Jan 21, 2020
When the global financial crisis struck in 2008, the focus was squarely on interbank networks and on the impact of systemic risk — the ability of small, seemingly isolated risks to grow and spread across heavily interconnected systems — on those networks. In the years after the crisis, the academic discussion on interbank network structure, market stability, and contagion paralleled a policy debate about whether major banks had become both too big and too interconnected to fail. The 2010 passage of the Dodd–Frank Wall Street Reform and Consumer Protection Act was a broad response addressing the challenges of the financial crisis with new regulation.
But in the aftermath of the 2008 crisis, surprisingly little attention was paid to systemic risks in the broad economy, outside financial networks, despite the fact that the broader economy has already been a driver of systemic risk. A closer look at the 2008 crisis showed that the emergency loans received by Chrysler, Ford, and General Motors — the "Big Three" American automakers — were motivated by systemic risk and the need to stave off a larger crisis. A primary reason for this lack of attention may be a lack of data on firm-level networks.
With funding through RAND Ventures — a RAND Corporation vehicle for investing in policy solutions — researchers sought to improve the understanding of systemic risk at the level of individual firms across the broad economy. This brief summarizes the results of that report.
The study sought to overcome the problem of a lack of data by leveraging a key U.S. regulation — Statement of Financial Accounting Standards No. 131 — which requires that public firms report all key customers and suppliers that account for more than 10 percent of their total sales. Researchers used that reporting to construct a dataset of observed network connections between supplier and customer firms. Although other researchers have considered using data from the regulation for this purpose, they have been discouraged by data problems: Linkages falling below the 10 percent threshold are unobserved, and observed linkages omit the flows of goods and services across each connection. RAND researchers addressed this problem, analyzing the observed network while using inference techniques to address the challenges of missing data.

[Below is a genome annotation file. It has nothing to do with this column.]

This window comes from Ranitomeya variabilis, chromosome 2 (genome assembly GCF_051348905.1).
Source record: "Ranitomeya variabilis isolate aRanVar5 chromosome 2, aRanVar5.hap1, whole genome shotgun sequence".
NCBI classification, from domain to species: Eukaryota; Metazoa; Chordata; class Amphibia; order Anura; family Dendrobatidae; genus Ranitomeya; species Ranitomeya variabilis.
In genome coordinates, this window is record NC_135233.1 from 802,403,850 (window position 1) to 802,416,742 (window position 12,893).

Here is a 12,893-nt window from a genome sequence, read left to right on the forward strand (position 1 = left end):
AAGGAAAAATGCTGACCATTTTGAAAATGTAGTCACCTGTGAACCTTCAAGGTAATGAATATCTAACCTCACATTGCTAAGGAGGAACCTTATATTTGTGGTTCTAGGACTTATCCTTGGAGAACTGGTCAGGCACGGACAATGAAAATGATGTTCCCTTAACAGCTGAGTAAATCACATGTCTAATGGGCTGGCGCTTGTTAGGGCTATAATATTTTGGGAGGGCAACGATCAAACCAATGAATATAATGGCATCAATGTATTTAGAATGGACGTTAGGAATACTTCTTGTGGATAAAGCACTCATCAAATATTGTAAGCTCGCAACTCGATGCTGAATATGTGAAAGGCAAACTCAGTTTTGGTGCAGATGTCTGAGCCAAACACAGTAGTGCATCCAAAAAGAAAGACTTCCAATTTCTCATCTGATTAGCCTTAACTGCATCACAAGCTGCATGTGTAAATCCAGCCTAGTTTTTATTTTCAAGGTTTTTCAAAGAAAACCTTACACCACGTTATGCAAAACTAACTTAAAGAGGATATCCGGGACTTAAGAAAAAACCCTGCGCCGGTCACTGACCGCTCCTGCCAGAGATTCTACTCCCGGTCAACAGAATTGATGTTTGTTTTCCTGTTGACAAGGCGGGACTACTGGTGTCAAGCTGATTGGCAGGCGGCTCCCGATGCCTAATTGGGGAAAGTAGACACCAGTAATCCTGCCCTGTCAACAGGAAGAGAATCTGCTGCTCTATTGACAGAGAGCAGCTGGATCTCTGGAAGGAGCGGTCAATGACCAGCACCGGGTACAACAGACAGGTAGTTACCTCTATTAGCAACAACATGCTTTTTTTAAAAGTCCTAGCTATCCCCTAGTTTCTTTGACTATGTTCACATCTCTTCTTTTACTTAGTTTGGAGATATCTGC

Using network analysis on the observed connections in the dataset, researchers "shocked" the largest 1,000 firms by revenue by decreasing their output (revenue) and then estimating the total losses to the network, one firm at a time. A 1-percent shock is large but not unreasonable — essentially, a natural disaster, extreme weather event, or major cyberattack.
|Firms||Firm Losses ($ billions)||Economy-Wide Losses ($ billions)||Aggregate Economic Multiplier Effect||Sector|
|Walmart||5||34||7||General Merchandise Stores|
|Apple||1.6||27||17||Electronic and Other Electrical Equipment and Components|
|Bank of America||0.95||23||24||Depository Institutions|
|Exxon Mobile||1.19||22||18||Petroleum Refining and Related Industries|
|General Dynamics||0.31||17||55||Transportation Equipment|